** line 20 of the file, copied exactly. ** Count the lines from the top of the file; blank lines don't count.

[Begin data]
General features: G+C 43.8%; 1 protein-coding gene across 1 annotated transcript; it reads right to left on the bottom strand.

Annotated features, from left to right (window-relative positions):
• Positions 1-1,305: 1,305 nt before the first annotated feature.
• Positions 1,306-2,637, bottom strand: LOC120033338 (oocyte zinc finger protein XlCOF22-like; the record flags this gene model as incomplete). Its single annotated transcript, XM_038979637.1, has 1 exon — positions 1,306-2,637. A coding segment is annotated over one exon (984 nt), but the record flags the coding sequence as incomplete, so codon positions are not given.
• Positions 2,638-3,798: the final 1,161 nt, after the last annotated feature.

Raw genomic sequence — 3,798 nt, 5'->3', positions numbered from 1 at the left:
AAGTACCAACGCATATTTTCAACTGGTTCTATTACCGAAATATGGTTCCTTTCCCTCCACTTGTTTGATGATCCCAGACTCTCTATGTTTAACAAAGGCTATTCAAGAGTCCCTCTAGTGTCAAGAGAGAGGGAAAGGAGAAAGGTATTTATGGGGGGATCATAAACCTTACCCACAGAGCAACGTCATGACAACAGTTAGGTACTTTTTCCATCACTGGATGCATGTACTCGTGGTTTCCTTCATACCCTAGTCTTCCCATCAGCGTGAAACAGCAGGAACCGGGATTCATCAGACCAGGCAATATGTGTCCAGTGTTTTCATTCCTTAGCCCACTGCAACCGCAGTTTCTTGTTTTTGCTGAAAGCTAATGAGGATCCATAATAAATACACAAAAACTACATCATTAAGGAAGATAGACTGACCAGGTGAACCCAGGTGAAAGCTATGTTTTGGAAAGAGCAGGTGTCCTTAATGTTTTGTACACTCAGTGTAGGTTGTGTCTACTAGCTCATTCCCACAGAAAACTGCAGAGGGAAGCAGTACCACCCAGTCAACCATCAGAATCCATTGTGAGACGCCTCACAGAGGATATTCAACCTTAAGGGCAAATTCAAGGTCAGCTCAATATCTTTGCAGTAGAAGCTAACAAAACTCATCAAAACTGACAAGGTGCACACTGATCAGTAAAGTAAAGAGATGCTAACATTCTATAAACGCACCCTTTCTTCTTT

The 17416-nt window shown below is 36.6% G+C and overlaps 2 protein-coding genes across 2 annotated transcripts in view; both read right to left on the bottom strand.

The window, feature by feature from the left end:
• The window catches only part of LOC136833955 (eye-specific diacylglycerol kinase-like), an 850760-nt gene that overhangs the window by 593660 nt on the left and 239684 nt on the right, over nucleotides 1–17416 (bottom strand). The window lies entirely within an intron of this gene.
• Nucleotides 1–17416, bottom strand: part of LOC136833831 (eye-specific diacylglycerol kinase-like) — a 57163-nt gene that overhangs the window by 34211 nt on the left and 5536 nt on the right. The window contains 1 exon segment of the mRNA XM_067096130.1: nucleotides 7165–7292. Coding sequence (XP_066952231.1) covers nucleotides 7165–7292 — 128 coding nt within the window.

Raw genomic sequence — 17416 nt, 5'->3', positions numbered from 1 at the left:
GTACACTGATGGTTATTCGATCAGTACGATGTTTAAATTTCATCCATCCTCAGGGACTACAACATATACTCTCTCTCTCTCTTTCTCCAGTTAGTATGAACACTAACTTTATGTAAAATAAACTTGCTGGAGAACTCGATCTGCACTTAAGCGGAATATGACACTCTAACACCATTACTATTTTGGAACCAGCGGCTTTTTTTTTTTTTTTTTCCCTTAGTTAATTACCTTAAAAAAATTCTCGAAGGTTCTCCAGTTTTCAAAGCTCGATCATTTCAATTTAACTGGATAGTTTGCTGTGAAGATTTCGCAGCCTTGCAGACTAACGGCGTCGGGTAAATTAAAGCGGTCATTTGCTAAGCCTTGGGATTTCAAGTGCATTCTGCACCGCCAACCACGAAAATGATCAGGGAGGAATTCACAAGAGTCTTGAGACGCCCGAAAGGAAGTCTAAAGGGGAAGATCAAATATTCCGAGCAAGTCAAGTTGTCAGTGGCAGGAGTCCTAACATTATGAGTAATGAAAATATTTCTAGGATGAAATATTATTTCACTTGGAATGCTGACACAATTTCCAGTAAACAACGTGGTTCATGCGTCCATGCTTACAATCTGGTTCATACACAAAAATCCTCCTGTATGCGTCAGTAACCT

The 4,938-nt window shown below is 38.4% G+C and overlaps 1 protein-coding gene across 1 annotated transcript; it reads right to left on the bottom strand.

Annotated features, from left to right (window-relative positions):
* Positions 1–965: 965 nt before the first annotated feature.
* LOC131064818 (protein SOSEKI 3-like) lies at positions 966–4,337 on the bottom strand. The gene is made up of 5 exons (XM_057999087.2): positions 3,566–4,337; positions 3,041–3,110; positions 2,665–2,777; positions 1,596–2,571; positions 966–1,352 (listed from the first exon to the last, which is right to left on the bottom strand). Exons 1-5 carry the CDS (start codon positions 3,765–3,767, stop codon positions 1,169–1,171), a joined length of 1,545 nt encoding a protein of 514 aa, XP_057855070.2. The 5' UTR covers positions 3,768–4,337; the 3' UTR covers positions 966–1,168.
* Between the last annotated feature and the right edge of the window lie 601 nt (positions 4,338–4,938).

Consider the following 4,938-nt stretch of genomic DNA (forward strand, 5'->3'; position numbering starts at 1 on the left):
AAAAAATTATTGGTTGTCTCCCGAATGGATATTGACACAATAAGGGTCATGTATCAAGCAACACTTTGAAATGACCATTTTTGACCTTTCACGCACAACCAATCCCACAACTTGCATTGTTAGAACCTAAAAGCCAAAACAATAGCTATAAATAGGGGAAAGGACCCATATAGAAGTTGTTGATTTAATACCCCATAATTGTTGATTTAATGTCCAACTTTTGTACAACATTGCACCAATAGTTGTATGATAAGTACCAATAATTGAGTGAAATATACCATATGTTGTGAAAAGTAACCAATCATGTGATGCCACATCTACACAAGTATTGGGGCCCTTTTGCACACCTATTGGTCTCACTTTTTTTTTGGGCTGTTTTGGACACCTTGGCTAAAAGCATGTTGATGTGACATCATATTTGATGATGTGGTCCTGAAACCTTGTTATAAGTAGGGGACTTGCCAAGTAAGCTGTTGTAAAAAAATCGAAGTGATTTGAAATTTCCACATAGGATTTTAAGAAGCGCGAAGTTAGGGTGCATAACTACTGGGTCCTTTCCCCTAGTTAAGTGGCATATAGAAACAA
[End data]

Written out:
AAAAAATTATTGGTTGTCTCCCGAATGGATATTGACACAATAAGGGTCATGTATCAAGCAACACTTTGAAATGACCATTTTTGACCTTTCACGCACAACCAATCCCACAACTTGCATTGTTAGAACCTAAAAGCCAAAACAATAGCTATAAATAGGGGAAAGGACCCATATAGAAGTTGTTGATTTAATACCCCATAATTGTTGATTTAATGTCCAACTTTTGTACAACATTGCACCAATAGTTGTATGATAAGTACCAATAATTGAGTGAAATATACCATATGTTGTGAAAAGTAACCAATCATGTGATGCCACATCTACACAAGTATTGGGGCCCTTTTGCACACCTATTGGTCTCACTTTTTTTTTGGGCTGTTTTGGACACCTTGGCTAAAAGCATGTTGATGTGACATCATATTTGATGATGTGGTCCTGAAACCTTGTTATAAGTAGGGGACTTGCCAAGTAAGCTGTTGTAAAAAAATCGAAGTGATTTGAAATTTCCACATAGGATTTTAAGAAGCGCGAAGTTAGGGTGCATAACTACTGGGTCCTTTCCCCTAGTTAAGTGGCATATAGAAACAA